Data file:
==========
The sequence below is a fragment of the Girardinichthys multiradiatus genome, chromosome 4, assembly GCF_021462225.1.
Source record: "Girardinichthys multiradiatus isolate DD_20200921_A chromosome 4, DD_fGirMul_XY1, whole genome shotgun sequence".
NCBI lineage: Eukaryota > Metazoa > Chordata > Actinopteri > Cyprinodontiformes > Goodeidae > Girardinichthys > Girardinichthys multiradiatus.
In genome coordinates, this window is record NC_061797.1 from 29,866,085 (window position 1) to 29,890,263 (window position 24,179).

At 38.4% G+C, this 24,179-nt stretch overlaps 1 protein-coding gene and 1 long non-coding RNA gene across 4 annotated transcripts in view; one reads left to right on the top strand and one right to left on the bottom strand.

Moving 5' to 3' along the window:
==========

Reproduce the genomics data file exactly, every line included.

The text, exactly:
The sequence below is a fragment of the Girardinichthys multiradiatus genome, chromosome 4, assembly GCF_021462225.1.
Source record: "Girardinichthys multiradiatus isolate DD_20200921_A chromosome 4, DD_fGirMul_XY1, whole genome shotgun sequence".
NCBI lineage: Eukaryota > Metazoa > Chordata > Actinopteri > Cyprinodontiformes > Goodeidae > Girardinichthys > Girardinichthys multiradiatus.
In genome coordinates, this window is record NC_061797.1 from 29,866,085 (window position 1) to 29,890,263 (window position 24,179).

At 38.4% G+C, this 24,179-nt stretch overlaps 1 protein-coding gene and 1 long non-coding RNA gene across 4 annotated transcripts in view; one reads left to right on the top strand and one right to left on the bottom strand.

Moving 5' to 3' along the window: